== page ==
CIT Group is among the largest corporate bankruptcies on record with $71 billion in assets and nearly $65 billion in liabilities, though it is dwarfed when compared to likes of the Lehman Brothers and Washington Mutual. The company said in its bankruptcy petition that it had $800 million in bonds maturing from Sunday through Tuesday.
Three months ago, the CIT Group barely averted what it considered to be a ruinous bankruptcy filing that would likely have put the 101-year-old lender out of business.
On Sunday afternoon, the company filed for Chapter 11 — but under a so-called prepackaged bankruptcy plan that will enable it to emerge from court protection by the end of the year. (Read the filing after the jump.)
Sunday’s filing, made in a Manhattan federal court, caps months of efforts by CIT to stay alive. After being denied another bailout by the federal government, the company bargained with its creditors over a restructuring plan that would keep it operating and slash its heavy debt load, including $30 billion in bond debt.
The current filing becomes more important as it will test waters around the notion of whether a financial company can survive the Chapter 11 process. The struggle to survive has been under close scrutiny by various industry analysts and stakeholders. The group benefitted from the government bailout plan last year when it received $2.3 billion that came in the form of preferred stock. The benefit will certainly be wiped out in the current process and would also mean the first definitive loss in the government’s rescue of the financial system.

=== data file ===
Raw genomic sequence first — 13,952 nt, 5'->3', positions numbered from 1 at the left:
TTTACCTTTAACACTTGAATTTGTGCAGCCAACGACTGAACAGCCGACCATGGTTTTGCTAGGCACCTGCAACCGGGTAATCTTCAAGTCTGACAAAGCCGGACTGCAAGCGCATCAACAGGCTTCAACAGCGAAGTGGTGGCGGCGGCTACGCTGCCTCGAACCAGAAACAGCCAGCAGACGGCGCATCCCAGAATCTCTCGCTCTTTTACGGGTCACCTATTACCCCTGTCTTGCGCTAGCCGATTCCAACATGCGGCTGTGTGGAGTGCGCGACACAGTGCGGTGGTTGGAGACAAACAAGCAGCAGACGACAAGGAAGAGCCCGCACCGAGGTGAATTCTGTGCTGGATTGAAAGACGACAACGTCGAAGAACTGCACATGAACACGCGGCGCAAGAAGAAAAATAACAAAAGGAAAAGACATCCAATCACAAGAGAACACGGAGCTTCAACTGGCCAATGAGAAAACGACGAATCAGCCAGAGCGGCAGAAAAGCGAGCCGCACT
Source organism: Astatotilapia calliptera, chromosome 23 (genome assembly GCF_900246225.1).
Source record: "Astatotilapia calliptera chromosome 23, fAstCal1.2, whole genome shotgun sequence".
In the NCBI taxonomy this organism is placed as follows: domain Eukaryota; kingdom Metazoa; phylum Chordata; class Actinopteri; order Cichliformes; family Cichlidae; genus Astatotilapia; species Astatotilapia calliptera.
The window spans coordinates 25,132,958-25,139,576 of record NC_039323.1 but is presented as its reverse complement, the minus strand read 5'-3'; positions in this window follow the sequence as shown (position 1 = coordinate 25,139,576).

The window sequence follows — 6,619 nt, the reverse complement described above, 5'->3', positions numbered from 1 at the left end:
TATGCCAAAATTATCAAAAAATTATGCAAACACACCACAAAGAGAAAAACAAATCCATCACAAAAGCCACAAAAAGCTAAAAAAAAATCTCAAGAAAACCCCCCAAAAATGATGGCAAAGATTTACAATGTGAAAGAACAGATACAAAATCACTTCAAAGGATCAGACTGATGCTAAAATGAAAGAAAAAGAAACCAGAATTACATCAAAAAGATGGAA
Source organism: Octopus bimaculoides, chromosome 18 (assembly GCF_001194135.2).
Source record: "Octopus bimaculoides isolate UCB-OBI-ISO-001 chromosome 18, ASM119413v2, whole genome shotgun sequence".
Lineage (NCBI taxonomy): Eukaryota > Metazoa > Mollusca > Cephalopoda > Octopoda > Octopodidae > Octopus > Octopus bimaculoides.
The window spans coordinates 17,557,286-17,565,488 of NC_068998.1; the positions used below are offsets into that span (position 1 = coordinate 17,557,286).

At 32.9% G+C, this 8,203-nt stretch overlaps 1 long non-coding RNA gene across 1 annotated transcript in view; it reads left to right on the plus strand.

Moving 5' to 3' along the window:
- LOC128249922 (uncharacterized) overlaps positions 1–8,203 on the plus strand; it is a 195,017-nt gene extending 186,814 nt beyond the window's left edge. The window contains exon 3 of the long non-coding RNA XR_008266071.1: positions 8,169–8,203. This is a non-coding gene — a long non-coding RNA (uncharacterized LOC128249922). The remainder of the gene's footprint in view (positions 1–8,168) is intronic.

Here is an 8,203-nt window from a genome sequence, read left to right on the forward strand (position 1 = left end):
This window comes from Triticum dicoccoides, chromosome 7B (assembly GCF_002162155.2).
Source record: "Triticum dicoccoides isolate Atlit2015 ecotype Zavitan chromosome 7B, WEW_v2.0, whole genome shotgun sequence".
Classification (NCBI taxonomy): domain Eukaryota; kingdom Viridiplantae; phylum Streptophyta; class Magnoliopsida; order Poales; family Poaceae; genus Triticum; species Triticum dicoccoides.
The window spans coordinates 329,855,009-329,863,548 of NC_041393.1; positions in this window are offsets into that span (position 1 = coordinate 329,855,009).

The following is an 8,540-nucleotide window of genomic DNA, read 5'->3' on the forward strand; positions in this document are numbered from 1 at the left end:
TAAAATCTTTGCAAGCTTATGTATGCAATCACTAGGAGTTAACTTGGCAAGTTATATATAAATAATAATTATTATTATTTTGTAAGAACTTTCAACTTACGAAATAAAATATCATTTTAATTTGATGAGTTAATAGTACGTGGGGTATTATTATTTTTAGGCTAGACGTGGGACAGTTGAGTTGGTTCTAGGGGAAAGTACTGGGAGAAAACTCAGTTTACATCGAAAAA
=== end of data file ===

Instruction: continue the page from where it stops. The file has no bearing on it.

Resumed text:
Jeffrey M. Peek, the company’s chief executive who had tried to move the firm from its small league playing turf of lending to industrial customers to a larger ground of being a complete financial player will step down by the end of the year.
As for the investors, the bondholders are set to receive about 70 cents on the dollar through the prepackaged bankruptcy, though the company warned that investors could receive as little as 6 cents on the dollar in the alternative, a free-fall bankruptcy that lacked a pre-approved reorganization plan.
CIT said in a statement that about holders of about 85 percent of its $30 billion in bond debt participated in the voting. Those investors voted almost unanimously to support the prepackaged bankruptcy plan.
The investment bank Evercore Partners, the law firm Skadden, Arps, Slate, Meagher & Flom and the turnaround consulting firm FTI Consulting will represent CIT in its bankruptcy filing.